Explanation of our schools data
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Explanation of our schools data

You may have received a letter containing data about your school. This page contains an explanation of how the figures were created. If you have any questions or require further information please feel free to contact us.

 

Data sources

This modelling is based on the Department for Education Key Stage 5 destination data. We use the revised version of this data, released on 24 January 2019 titled “Destinations of KS4 and KS5 pupils 2017: key stage 4 institution level tables (revised)”.1 These data relate to students who were deemed to be at the end of key stage 5 in the 2015-16 academic year and therefore progressed to university or other destinations in the 2016-17 academic year. Data on more recent cohorts was not available at the time of modelling. We match this data set with Department for Education Key Stage 5 attainment data for the 2015-16 academic year.2 Our modelling is restricted to state-funded mainstream schools and colleges only.

Handling of the destination data

There are 2,380 schools/colleges in the destination data for the year in question. For each institution, there is a breakdown of statistics including:

> The number of Key Stage 5 leavers in 2016-17 (the ‘KS5 cohort’).
> The percentage of those Key Stage 5 leavers progressing to a ‘top third’ university.3

For 402 of these schools/colleges, the data on progression to top third university is redacted to protect the privacy of students. This happens where either there are fewer than 11 students in cohort or the outcome in question relates to 1-2 students. Where the cohort contains fewer than 11 students, we drop them for the purpose of our modelling as we have no way of knowing what value the ‘progression to top third’ variable should take for these schools/colleges. We retain 2,338 rows in our data.

For all the other redacted rows, we know this relates to either 1 or 2 students progressing to a top third university. We make the most optimistic assumption possible - that these rows relate to 2 students - and then turn this back into a percentage by using the KS5 cohort as the denominator. In our final destination data, we have 2,338 rows.

Handling of the attainment data

There are 3,246 schools/colleges in the attainment data for the year in question. For each institution, there is a breakdown of statistics including:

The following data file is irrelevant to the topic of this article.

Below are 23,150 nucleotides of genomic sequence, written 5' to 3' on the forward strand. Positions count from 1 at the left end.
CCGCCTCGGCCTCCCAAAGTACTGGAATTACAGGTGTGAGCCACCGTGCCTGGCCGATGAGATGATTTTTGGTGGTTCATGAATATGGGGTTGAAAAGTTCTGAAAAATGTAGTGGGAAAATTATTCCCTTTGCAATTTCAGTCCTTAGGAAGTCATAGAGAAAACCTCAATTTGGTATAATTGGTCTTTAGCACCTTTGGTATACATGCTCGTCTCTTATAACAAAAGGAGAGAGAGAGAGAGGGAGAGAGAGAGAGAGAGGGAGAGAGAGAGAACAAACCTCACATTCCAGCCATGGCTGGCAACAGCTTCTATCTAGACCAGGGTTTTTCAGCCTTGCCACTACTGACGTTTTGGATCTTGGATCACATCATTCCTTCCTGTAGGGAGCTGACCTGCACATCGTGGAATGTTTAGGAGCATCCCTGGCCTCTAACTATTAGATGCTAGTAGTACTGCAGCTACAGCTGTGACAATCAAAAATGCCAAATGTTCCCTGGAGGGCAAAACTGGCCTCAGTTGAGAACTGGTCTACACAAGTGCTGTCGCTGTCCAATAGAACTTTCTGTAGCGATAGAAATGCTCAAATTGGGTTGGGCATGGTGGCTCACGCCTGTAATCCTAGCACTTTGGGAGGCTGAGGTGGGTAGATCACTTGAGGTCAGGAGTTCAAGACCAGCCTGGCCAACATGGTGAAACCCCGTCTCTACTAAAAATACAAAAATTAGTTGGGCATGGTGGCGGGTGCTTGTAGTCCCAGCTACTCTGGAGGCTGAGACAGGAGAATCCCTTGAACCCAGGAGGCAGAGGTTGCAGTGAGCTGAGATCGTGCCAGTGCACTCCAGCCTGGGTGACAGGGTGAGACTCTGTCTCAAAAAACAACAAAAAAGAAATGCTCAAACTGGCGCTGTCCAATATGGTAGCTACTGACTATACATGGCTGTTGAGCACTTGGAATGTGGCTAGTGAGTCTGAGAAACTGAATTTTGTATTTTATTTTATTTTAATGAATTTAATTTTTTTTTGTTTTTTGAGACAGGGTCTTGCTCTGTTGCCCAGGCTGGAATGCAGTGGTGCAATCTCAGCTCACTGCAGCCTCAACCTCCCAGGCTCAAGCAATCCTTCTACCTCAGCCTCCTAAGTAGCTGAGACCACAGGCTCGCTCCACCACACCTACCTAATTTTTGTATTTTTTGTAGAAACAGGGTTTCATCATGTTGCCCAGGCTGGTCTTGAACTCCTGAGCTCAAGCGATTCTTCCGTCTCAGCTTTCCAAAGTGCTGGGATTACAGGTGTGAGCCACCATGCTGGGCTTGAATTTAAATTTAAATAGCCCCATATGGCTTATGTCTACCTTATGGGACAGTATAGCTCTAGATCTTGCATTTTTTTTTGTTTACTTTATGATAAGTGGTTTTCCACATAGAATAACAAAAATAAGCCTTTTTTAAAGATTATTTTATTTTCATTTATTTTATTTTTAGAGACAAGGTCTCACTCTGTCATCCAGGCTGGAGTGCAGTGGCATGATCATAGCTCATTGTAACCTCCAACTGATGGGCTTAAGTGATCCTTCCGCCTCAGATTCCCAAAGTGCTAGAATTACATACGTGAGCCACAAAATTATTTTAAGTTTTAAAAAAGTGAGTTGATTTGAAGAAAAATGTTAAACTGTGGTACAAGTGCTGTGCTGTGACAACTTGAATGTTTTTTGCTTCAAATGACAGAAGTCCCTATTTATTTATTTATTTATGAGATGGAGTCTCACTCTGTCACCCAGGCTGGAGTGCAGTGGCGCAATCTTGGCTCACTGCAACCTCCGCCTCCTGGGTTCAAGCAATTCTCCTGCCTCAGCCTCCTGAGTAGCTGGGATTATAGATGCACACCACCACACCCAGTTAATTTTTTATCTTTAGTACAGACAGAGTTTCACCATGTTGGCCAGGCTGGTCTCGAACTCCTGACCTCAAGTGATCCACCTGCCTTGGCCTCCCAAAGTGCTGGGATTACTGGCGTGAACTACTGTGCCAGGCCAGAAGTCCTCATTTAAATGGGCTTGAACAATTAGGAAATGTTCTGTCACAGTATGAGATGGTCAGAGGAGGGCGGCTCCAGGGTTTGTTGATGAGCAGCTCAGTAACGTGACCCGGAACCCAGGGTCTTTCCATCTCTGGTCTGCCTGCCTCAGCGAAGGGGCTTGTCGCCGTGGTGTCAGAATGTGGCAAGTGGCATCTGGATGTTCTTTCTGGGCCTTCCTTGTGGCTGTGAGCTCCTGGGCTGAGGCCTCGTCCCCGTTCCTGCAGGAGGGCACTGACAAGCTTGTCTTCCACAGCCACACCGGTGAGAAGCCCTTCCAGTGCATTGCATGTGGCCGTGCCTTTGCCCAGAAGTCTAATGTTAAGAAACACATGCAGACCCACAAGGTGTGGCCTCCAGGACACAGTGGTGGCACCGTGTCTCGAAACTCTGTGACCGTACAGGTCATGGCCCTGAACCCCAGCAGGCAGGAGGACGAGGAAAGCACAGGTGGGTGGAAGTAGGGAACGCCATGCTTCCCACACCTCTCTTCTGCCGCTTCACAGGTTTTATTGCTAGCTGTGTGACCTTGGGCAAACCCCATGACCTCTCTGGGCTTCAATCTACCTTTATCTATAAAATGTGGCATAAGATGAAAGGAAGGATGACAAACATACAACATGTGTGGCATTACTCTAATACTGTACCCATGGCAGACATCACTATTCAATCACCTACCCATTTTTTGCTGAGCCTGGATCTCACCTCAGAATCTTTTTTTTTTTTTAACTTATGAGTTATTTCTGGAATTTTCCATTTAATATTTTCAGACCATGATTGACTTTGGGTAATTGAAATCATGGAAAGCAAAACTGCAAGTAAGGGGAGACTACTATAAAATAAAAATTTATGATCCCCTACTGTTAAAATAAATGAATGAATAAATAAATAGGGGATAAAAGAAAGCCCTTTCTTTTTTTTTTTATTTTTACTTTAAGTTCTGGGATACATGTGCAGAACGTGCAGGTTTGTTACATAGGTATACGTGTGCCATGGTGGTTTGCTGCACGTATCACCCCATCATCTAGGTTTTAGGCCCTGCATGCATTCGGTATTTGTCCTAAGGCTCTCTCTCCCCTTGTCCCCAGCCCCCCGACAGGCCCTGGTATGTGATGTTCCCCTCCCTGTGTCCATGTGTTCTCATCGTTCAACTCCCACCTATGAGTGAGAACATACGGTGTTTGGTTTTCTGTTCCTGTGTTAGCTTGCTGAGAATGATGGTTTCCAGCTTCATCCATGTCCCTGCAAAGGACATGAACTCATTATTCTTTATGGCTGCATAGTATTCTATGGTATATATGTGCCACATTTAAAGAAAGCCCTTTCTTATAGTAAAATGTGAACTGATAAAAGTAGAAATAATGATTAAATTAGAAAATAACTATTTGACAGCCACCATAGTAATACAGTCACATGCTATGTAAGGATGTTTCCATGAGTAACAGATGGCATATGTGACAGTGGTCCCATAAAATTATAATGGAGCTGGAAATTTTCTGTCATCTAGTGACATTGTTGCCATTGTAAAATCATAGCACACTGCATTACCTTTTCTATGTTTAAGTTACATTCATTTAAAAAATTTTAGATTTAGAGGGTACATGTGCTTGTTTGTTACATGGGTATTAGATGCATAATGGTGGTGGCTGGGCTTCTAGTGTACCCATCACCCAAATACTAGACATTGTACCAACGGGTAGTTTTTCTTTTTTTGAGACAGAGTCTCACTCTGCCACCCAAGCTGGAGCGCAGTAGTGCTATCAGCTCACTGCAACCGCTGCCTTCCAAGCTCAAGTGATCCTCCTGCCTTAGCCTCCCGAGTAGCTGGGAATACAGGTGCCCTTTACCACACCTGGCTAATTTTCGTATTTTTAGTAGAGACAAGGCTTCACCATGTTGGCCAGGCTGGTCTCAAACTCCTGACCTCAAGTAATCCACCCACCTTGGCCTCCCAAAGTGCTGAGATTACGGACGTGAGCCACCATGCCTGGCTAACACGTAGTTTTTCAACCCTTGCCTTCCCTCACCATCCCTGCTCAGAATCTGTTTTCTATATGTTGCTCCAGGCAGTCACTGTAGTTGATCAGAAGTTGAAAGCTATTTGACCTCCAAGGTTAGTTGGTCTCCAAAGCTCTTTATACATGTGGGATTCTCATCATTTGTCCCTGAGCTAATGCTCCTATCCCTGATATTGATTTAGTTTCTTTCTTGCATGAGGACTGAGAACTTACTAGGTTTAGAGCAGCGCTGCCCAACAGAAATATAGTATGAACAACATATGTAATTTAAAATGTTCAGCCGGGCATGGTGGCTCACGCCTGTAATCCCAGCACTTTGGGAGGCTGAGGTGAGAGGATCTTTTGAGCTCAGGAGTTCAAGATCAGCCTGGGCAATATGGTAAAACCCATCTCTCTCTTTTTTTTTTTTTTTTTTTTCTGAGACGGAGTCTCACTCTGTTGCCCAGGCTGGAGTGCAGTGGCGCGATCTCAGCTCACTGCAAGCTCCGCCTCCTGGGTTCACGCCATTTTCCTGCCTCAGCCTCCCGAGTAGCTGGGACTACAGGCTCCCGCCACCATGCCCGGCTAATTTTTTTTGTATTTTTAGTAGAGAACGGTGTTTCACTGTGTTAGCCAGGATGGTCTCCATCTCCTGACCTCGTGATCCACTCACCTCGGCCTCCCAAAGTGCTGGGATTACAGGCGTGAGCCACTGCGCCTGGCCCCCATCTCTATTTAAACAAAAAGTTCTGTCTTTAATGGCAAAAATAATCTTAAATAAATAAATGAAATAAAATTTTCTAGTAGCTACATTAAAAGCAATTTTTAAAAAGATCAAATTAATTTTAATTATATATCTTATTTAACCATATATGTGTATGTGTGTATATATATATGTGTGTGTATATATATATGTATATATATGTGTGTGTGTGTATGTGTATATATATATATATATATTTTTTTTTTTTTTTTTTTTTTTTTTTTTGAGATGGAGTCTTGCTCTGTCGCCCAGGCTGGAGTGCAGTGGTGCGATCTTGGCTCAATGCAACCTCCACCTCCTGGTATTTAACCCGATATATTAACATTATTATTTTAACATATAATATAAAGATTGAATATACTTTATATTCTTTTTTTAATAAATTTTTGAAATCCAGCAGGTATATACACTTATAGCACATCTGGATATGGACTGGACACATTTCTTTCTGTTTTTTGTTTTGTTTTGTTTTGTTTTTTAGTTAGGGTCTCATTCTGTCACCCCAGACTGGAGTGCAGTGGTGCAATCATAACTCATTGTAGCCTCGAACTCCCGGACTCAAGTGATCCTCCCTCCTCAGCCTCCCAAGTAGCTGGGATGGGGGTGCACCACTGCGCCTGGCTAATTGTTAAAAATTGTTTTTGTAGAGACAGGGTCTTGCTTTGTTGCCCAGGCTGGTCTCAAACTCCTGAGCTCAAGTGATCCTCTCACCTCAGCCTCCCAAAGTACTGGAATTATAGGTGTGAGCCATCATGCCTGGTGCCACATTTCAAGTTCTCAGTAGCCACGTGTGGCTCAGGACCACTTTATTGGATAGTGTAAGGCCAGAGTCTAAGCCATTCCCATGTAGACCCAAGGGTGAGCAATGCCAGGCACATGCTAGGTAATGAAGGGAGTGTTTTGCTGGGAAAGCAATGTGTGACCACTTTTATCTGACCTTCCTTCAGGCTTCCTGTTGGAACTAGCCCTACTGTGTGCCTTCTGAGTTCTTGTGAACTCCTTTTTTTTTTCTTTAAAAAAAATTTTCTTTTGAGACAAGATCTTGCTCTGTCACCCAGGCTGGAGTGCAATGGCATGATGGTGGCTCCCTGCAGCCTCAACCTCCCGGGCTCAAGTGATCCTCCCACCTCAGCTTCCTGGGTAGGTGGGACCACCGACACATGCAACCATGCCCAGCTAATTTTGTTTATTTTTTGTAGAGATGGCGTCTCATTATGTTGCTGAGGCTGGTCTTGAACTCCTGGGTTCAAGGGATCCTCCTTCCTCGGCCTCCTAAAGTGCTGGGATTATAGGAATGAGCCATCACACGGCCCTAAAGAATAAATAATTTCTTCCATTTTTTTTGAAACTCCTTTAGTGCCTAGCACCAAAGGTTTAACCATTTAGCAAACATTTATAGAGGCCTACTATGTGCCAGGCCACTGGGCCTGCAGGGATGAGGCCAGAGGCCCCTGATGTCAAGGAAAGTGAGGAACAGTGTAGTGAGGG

> The average point score for each academic qualification entered.
> The percentage of A level students achieving at least three levels at grades AAB or better, at least two of which were in facilitating subjects.

Note: The facilitating subjects are: Biology, Chemistry, Physics, Mathematics, Further
Mathematics, Geography, History, English Literature, and Classical/Modern
Languages. These are the subjects which are most often required for entry into selective universities.4

Again, some of this data is coded as NE (which means there were no relevant entries) or SUPP which means the data is suppressed because there are 5 or fewer pupils or students covered by the measure. We replace the NEs with zeros and the SUPPs with N/A.

Modelling with the destination and attainment data

All 2,338 rows in the destination data merge successfully with the attainment data. We know that demographic factors (such as the proportion of disadvantaged students in a school/college) are highly predictive of progression to selective universities. However, we are primarily interested in the relationship between attainment and progression, so we model progression to top third universities as a function of:5

> Average point score per academic entry
> Percentage of A level students achieving at least three levels at grades AAB or better, at least two of which are in facilitating subjects

When we drop rows with missing data for these variables, 2,064 rows remain.

Using our model, we want to identify schools/colleges which performing worse than we would expect. To this end we:

> Calculate the expected rate of progression top third universities based on the attainment variables in the model.
> Calculate what one additional student going to a top third university would equate to in percentage point terms.
> Identify the schools where the differences between the expected and the actual rate (in percentage points) is bigger than the equivalent of one student going to a top third university.

There are 873 schools/colleges which meet these criteria. Of these, 24 are selective and we drop them from our sample, leaving a total of 849 schools where the actual rate of progression is lower than the expected rate of progression.

 

[1] These data can be downloaded via the Department for Education website: https://www.gov.uk/government/statistics/destinations-of-ks4-and-ks5-pupils-2017

[2] These data can be downloaded via the Department for Education website: https://www.gov.uk/school-performance-tables

[3] The top third most selective universities are defined using the mean UCAS tariff score from top 3 A level grades of entrants. You can find out more on the DfE website: www.gov.uk/government/collections/statistics-destinations

[4] The accountability measures are formally defined here: https://assets.publishing.service.gov.uk/government/uploads/system/uploads/attachment_data/file/746566/16-18_Accountability_Measures_Technical_Guide_Oct18.pdf

[5] Note: that including the number of students at the end of 16-18 study who entered for at least one advanced (level 3) academic qualification does not add any additional explanatory power so we do not use this variable.